Recreational water quality and health: Cyanobacteria and their toxins

Learn about the risks of cyanobacteria and their toxins, and how to keep yourself safe.

On this page

About cyanobacteria

Cyanobacteria are also known as blue-green algae. They're a type of bacteria that occur naturally in fresh and marine bodies of water. There are many types of cyanobacteria, and some can produce harmful toxins called cyanotoxins.

Cyanobacteria can grow quickly in freshwater lakes and rivers under favourable conditions that can include:

These conditions can sometimes lead to large cyanobacteria blooms. When a bloom containing toxin-producing cyanobacteria develops, toxins can reach hazardous levels.

Marine waters generally don't have problems with cyanobacteria blooms.

Health risks

You can be exposed to cyanobacteria and their toxins by:

If you're in an area containing blooms, this can happen while you're:

Cyanobacteria and their toxins can cause adverse health effects. In people, exposure to water containing blooms can cause:

The type and severity of illness depends on:

Children are more at risk because they're more likely to accidentally swallow water and often spend more time in water than adults.

It's rare for people to die from exposure to cyanobacteria or their toxins. There have only been a few deaths reported worldwide.

There have been many more reports of animals dying after:

These animals include livestock, wild animals, and pets, particularly dogs. Animal deaths usually result from a rapid onset of respiratory failure.

Signs of cyanobacteria blooms

Not all cyanobacteria blooms look the same. Cyanobacteria blooms on the surface of the water are generally green or blue-green and can look like spilled paint or fine grass clippings. Surface cyanobacteria blooms can also come in different colours, such as red or brown, which are not as common.

It can be difficult to tell the difference between a cyanobacteria bloom and other blooms on the surface of the water, such as green algae blooms.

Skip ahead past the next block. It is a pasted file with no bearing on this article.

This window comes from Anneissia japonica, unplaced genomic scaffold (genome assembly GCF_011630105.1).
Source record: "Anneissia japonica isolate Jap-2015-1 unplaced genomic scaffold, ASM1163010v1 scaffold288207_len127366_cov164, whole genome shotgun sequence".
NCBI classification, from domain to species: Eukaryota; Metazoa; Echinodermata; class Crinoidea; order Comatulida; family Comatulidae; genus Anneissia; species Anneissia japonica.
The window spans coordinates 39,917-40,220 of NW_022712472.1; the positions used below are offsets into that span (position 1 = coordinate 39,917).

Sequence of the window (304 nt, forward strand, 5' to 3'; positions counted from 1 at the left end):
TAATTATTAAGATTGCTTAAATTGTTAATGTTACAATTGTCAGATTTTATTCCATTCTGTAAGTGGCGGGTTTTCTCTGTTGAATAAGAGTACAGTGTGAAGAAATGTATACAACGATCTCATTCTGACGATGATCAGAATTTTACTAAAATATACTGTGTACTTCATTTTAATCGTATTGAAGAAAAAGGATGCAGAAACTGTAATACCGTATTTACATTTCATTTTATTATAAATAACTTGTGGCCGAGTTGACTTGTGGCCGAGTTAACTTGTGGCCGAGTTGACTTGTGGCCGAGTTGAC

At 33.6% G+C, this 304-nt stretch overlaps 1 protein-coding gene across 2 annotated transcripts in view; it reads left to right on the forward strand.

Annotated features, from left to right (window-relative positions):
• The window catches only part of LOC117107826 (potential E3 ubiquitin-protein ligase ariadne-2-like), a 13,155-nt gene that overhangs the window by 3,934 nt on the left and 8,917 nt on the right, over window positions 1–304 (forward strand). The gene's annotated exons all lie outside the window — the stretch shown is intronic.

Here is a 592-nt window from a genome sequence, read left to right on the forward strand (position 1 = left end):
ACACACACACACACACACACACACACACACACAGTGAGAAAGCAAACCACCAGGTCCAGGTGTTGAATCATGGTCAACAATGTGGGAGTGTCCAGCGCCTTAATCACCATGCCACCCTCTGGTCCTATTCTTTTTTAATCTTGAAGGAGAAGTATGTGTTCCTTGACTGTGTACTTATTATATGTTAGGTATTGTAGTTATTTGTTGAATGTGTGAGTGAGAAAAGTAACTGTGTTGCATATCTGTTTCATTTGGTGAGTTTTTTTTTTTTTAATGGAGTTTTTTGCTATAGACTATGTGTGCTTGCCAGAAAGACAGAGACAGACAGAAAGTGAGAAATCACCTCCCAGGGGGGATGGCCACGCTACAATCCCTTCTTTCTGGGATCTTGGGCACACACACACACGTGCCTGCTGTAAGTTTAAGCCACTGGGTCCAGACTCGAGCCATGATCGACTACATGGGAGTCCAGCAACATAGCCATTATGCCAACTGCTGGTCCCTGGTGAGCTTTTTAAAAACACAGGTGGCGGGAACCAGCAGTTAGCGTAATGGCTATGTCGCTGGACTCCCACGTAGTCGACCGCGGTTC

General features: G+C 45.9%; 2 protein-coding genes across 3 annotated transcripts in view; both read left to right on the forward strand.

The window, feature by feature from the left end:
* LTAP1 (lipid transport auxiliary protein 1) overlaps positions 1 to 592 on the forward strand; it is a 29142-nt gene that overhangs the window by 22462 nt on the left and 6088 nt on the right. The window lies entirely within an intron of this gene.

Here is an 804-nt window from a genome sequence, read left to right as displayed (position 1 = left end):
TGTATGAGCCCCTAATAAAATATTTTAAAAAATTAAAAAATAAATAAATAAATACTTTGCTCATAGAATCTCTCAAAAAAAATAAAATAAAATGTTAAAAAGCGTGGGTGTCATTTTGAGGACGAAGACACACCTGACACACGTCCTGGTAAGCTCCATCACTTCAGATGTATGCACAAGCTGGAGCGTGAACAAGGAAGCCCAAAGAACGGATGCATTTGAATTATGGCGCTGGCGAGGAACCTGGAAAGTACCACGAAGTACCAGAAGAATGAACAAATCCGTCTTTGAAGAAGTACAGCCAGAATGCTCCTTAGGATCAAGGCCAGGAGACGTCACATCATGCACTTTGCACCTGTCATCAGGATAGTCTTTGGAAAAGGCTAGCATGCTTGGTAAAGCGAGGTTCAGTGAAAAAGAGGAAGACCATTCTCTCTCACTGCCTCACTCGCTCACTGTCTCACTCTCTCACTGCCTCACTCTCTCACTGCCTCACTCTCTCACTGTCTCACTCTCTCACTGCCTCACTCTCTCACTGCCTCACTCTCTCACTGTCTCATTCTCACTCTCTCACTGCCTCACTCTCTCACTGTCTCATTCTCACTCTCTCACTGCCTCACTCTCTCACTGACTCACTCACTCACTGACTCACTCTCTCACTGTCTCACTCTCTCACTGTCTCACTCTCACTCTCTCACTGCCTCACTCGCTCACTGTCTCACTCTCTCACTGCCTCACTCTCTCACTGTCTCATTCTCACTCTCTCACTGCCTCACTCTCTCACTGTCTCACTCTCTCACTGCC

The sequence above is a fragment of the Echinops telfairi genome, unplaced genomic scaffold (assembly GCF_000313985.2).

Some blooms can spread through the water, making it look like the water has changed colour.

Benthic cyanobacteria grow on the bottom surfaces of water and form dense mats of cyanobacterial material. These benthic mats range in colour from black to brown to green. They can become detached from the bottom and accumulate along shorelines.

Other signs of a toxic bloom could include:

It's impossible to tell if a cyanobacteria bloom or benthic mat contains toxins by looking at it.Treat any cyanobacteria bloom like it's toxic as a precaution.

Learn more about identifying blooms:

Protect yourself and your pets

Check online or at the recreational water area for swimming and contact advisories for cyanobacteria blooms. Follow the advice and recommendations.

Learn what cyanobacteria blooms look like. Not all recreational water areas monitor for blooms, so they may not post advisory signs.

Avoid activities in areas with a bloom. This includes areas where there is visible cyanobacterial material or benthic mats.

Talk to your healthcare provider if you're sick and suspect it's the result of exposure to a bloom.

If you or your pet accidentally touch a bloom, shower or rinse with tap water as soon as you can.

Do not let your pets:

Talk to your veterinarian if your pet shows abnormal behaviour or signs of distress and you suspect they were exposed to a bloom.

If you suspect the water has a cyanobacteria bloom, report it and stay out of the water. Check with your jurisdiction for online reporting forms or toll-free numbers. If no specific guidance is available, report the suspected bloom to your local public health unit.

When reporting a suspected cyanobacteria bloom, include a description or a picture of the bloom if possible. Report any illnesses in people or animals that you suspect are related to contact with the water.

Managing recreational water areas

Health Canada publishes guidelines for Canadian recreational water quality. They provide information on cyanobacteria and their toxins, including:

To check recreational water areas for cyanobacteria and their toxins, authorities can:

Not all recreational water areas in Canada need to be monitored, as some are unlikely to develop blooms. Areas with higher risk for bloom development can include those:

In waters were there is a visible bloom, a swimming or contact advisory should be issued as a precaution. Advisories should remain in place until authorities say the area is acceptable for recreational activities again.

Page details

Date modified: